I was on an airplane filled with strangers. We weren’t up in the air by choice. Someone had put us there against our will. It was dark and cold, but we found blankets and coats and socks to keep us warm. Over the speaker, music played and we were told that we had to keep singing, or else the plane would crash. So, even to the songs we didn’t know, we made up the words and guessed the melody.
On a screen was a graph that measured the strength and accuracy of our voices. As we sang off key or missed a note, the plane dropped lower. An old nun was shivering and about to die, so we covered her with more blankets. An old friend of mine gave up her socks to warm the nun’s blue hands. One by one, passengers stopped singing, and when they did, they would disappear. Their bodies flickered for a moment and then vanished. When there were more empty seats than people, I kept on, making up words to songs, presumably keeping us alive. Then, I realized that the plane would go on as long as someone kept singing, that there was no finish line, no soft landing, and that the real test was to be open to the unknown outcome. I had a page in my hand with typewritten lyrics. I stopped singing, and I wasn’t afraid anymore. The page went blank. It was still cold, but I no longer felt cold. I opened my eyes. I was in my bed, and I felt my lips smiling as I imagined that brown fabric on an airplane chair springing back from the absence of my weight. There was no relief that I had returned to reality from a dream, no rolling over to see the numbers on a clock, no clicking on of the bedside light or reaching for underneath the pillow. Instead, the calm came from the realization that all this singing I do to keep myself above the ground isn’t what keeps me alive. It’s what keeps me afraid.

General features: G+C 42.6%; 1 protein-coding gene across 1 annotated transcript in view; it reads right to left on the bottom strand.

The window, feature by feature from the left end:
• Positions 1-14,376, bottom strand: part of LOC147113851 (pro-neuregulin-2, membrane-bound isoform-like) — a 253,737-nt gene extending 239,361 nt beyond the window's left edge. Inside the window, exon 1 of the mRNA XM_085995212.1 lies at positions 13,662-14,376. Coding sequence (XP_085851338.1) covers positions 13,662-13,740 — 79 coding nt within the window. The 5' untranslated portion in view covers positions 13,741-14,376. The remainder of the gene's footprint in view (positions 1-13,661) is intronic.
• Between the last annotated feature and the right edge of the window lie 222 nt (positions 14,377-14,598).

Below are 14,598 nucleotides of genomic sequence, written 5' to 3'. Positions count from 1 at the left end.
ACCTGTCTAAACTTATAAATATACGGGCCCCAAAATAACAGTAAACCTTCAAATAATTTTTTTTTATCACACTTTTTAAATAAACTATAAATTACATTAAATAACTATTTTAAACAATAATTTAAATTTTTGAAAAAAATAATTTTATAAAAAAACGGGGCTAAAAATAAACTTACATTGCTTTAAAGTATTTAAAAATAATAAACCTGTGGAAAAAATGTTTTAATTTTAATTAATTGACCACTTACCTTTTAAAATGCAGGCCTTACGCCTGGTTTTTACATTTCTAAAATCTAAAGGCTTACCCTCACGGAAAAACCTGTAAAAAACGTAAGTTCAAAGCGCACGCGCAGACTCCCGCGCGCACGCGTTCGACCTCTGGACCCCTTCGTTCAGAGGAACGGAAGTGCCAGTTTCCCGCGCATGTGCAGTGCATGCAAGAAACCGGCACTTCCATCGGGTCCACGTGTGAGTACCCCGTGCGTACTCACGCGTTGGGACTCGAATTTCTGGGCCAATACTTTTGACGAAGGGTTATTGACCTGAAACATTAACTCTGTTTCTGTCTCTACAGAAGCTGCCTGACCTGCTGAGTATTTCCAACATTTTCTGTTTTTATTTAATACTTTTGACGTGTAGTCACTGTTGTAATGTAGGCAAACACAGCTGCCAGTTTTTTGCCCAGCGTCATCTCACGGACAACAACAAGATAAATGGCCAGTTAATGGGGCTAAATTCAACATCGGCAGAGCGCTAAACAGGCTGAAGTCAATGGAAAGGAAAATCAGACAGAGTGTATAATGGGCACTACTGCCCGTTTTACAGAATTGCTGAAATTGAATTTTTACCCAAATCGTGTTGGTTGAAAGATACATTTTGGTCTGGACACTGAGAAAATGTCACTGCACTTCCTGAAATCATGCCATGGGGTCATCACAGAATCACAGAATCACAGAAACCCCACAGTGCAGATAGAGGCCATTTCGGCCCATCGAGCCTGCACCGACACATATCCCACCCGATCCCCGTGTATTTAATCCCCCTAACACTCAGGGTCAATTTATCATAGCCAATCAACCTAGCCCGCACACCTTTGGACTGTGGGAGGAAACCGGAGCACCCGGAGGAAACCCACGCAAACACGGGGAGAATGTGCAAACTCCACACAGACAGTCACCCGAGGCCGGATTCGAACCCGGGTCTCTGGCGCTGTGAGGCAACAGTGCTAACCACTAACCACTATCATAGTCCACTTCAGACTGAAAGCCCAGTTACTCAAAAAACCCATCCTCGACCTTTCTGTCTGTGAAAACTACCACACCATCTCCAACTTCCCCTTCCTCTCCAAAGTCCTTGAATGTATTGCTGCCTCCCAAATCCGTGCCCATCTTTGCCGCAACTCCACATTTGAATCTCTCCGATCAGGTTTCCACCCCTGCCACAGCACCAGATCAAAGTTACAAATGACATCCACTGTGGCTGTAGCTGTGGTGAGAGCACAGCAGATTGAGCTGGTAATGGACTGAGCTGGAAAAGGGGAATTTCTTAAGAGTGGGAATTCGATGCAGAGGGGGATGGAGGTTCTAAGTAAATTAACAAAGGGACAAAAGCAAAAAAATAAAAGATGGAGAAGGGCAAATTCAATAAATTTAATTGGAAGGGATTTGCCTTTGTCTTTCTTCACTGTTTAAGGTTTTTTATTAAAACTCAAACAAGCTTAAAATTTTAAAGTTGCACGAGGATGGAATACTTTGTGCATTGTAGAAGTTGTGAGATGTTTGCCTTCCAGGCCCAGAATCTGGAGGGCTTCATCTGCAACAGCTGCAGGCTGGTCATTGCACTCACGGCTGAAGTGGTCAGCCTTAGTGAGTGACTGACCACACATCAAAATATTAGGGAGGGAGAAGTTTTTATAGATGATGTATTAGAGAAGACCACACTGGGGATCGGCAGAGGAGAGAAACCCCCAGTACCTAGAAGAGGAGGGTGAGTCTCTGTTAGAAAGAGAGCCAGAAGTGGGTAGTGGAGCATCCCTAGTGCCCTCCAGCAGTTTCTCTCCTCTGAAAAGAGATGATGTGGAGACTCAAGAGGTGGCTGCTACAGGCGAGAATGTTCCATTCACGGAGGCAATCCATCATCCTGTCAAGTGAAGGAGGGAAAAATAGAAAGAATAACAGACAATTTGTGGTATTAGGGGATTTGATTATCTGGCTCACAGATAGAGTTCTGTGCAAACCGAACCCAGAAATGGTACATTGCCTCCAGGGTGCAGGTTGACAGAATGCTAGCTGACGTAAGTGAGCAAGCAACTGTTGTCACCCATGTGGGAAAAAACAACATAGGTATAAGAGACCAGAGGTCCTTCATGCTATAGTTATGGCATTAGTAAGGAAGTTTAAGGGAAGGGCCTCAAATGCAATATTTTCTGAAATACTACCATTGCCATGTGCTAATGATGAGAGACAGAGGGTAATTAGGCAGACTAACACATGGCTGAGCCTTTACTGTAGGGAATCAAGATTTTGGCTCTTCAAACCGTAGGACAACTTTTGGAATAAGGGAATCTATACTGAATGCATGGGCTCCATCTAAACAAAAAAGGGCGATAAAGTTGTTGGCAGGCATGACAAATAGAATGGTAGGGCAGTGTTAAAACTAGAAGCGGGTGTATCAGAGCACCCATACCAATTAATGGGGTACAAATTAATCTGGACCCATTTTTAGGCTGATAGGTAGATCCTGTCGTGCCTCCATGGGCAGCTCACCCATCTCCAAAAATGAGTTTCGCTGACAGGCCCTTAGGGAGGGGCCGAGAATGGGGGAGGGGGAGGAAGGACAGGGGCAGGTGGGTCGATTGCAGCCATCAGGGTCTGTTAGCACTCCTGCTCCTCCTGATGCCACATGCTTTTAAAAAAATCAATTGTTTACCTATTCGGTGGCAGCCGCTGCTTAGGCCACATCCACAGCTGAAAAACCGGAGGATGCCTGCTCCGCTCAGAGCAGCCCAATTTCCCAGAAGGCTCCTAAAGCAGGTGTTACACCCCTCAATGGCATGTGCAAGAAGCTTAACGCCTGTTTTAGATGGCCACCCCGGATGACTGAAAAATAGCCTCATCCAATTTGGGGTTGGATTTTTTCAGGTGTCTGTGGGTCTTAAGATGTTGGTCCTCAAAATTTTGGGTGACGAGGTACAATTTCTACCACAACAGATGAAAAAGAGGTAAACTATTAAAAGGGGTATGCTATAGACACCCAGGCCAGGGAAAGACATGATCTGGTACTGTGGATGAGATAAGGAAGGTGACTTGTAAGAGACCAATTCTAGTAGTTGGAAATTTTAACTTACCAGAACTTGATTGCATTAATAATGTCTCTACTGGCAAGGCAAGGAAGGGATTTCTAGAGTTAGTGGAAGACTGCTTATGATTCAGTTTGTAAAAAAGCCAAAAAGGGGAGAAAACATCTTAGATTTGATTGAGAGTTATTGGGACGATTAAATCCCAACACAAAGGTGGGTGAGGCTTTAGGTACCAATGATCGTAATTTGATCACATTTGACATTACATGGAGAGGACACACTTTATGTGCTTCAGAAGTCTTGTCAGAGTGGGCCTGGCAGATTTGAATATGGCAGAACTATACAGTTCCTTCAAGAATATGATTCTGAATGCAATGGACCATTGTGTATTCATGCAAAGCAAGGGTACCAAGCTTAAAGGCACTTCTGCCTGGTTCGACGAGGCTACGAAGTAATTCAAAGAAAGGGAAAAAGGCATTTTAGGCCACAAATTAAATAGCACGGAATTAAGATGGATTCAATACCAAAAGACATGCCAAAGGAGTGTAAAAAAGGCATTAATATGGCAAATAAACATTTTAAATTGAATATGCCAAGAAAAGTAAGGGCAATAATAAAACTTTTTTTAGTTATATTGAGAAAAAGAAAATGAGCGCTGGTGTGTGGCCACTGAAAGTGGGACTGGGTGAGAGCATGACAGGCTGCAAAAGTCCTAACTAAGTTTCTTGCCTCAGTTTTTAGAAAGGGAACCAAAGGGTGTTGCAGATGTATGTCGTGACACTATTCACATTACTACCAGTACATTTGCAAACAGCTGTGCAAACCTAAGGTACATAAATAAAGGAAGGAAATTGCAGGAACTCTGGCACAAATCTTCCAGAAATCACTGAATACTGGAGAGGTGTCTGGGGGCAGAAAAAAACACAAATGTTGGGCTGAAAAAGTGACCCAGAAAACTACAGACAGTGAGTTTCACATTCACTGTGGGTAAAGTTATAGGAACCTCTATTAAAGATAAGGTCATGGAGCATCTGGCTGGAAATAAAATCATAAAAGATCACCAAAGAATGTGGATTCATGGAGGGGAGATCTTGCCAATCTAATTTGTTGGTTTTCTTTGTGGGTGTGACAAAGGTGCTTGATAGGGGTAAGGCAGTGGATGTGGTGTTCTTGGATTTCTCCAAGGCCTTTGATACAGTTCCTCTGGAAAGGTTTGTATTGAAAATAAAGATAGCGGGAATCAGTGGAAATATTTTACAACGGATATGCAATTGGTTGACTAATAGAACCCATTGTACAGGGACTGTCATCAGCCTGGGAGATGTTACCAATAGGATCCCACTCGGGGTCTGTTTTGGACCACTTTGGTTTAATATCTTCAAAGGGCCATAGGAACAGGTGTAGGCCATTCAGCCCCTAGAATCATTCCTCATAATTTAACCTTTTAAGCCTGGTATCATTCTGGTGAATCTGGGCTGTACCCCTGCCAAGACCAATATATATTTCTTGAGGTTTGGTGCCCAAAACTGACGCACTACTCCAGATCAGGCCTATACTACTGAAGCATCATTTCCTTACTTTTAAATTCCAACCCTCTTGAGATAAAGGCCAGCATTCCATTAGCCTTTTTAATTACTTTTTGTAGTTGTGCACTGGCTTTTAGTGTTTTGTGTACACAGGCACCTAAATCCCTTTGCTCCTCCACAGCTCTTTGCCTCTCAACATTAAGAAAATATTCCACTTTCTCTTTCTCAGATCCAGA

posted by holly.